Three years of walking on Jayhawk Boulevard has taught me a lot. For example: Blake Hall is virtually the worst building to hide behind when trying to escape from an ex-lover. I happened upon that coveted Jayhawk tip when I was trying to talk to a boy who ghosted me.
Ghosting is a term that's used to discuss the sudden and unexplained ex-communication from a partner. It's essentially any sort of action in which the partner takes to break off a relationship by stopping all communication without any apparent warning or justification, as well as ignoring the partner’s attempts to reach out or communicate.
Sadly, I've been ghosted many times. I never tried to confront or talk to most of the guys who ghosted me. I didn't feel like I needed to waste any more energy on someone who cared so little that they couldn't type a message simply saying they were no longer interested.
Until recently. Here’s what happened when I tried to confront the guy who ghosted me twice.
I met him in the spring semester of my freshman year in a theater class. He was running for a local political office and talked about it endlessly. The class was small and he grabbed my attention. His ambition and slight cockiness attracted me to him. That class ended and we didn't talk again until we matched on Tinder in the fall. Our messaging immediately became flirtatious and we decided to meet up. He picked me up and we went over to his apartment. We talked about how he wasn't looking for a relationship and didn't want to get attached. I told him that was fine by me, and for the following weeks we were seeing each other and hooking up almost nightly. I would sleep at his place, he would drive me to class, and we would talk about his family and mine. It wasn't exclusive but there was some sort of relationship there, even if it was just a friendship with added benefits. One Sunday we made concrete plans to hook up at a specific time before he had to go to work. I hadn’t heard from him that morning but he always picked me up so I patiently waited in my living room. After about three hours I realized he would never show up.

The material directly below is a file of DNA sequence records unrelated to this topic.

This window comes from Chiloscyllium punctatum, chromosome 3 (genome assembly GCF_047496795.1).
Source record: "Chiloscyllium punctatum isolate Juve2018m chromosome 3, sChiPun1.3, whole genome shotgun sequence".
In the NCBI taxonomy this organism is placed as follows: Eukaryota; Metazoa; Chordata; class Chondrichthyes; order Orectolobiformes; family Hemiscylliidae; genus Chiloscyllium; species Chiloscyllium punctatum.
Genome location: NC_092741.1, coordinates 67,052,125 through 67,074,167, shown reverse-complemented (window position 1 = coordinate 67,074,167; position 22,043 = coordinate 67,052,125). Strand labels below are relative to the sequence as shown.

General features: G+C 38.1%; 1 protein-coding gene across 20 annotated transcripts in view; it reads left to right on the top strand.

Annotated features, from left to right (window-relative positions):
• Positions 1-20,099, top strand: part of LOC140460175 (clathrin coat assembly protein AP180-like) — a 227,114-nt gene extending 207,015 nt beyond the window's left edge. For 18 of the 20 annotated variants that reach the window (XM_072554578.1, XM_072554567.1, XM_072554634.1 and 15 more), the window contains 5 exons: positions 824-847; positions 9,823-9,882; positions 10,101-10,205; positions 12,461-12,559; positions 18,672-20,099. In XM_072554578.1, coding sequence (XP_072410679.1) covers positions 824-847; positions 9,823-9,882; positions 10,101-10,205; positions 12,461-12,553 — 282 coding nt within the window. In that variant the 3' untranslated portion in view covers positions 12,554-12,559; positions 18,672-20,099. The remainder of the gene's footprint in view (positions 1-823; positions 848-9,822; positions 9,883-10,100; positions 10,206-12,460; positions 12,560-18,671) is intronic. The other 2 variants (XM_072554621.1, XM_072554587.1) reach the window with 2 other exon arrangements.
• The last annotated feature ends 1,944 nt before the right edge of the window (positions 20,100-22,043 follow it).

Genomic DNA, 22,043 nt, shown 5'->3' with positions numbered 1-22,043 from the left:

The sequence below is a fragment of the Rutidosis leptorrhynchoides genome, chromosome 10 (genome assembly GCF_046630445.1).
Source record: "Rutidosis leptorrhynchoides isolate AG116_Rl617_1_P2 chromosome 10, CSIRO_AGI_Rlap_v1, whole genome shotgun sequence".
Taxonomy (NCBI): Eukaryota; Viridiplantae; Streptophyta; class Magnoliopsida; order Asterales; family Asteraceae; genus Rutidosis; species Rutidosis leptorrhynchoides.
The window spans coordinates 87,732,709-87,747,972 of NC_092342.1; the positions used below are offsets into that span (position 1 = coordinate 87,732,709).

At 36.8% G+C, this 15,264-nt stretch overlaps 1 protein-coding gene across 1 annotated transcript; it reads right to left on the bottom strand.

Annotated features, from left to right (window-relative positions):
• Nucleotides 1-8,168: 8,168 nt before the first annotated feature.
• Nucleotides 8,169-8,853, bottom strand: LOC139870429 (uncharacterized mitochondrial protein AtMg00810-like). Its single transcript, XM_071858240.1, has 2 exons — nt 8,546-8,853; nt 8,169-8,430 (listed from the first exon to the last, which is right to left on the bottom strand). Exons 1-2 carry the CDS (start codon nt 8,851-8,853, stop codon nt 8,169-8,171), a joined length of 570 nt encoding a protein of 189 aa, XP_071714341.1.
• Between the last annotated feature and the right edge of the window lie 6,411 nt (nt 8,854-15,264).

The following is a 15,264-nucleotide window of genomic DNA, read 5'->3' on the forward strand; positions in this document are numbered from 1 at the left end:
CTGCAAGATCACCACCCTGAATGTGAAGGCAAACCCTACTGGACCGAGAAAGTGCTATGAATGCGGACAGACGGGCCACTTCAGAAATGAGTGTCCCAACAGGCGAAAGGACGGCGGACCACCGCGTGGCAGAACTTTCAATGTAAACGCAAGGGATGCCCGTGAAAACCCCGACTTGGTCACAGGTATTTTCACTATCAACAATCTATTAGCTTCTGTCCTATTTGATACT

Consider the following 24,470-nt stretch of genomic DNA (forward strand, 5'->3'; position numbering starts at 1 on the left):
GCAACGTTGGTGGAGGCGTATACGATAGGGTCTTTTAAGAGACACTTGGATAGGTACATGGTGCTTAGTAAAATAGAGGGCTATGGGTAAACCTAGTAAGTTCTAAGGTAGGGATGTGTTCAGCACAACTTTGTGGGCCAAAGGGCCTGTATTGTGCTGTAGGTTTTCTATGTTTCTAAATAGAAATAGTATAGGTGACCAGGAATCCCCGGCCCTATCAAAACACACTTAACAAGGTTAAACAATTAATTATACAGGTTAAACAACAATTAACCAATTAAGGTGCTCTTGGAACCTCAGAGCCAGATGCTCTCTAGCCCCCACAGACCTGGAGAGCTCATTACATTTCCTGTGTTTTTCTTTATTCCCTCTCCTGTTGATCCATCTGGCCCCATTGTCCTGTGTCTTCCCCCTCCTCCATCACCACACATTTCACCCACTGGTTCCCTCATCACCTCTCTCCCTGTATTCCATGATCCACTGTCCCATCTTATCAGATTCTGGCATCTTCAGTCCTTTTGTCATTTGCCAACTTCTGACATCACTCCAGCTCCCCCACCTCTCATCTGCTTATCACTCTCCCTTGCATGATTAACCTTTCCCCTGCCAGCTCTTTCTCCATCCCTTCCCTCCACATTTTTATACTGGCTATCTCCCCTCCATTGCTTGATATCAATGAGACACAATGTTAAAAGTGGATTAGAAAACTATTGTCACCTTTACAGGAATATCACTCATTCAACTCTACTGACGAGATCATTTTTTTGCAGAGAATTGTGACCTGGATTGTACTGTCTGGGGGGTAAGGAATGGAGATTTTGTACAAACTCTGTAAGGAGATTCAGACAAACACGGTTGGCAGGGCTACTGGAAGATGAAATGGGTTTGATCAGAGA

A few weeks later he deleted me on Snapchat and I never heard from him again. For the following weeks I walked around campus holding in so much anger. I just wanted to yell at him and tell him what he did wasn't OK. I wished I would see him on Jayhawk Boulevard and have the confidence to talk to him. By the spring semester, I was much more relaxed. I was sure he had left for his internship and I would never see him on campus again. One day I walked out of Strong Hall and he was directly across from me tabling with a student organization. I was shocked. All I wanted to do was cry and yell at him. He saw me, left my line of vision and I walked away. For weeks, I was so upset with myself for not confronting him.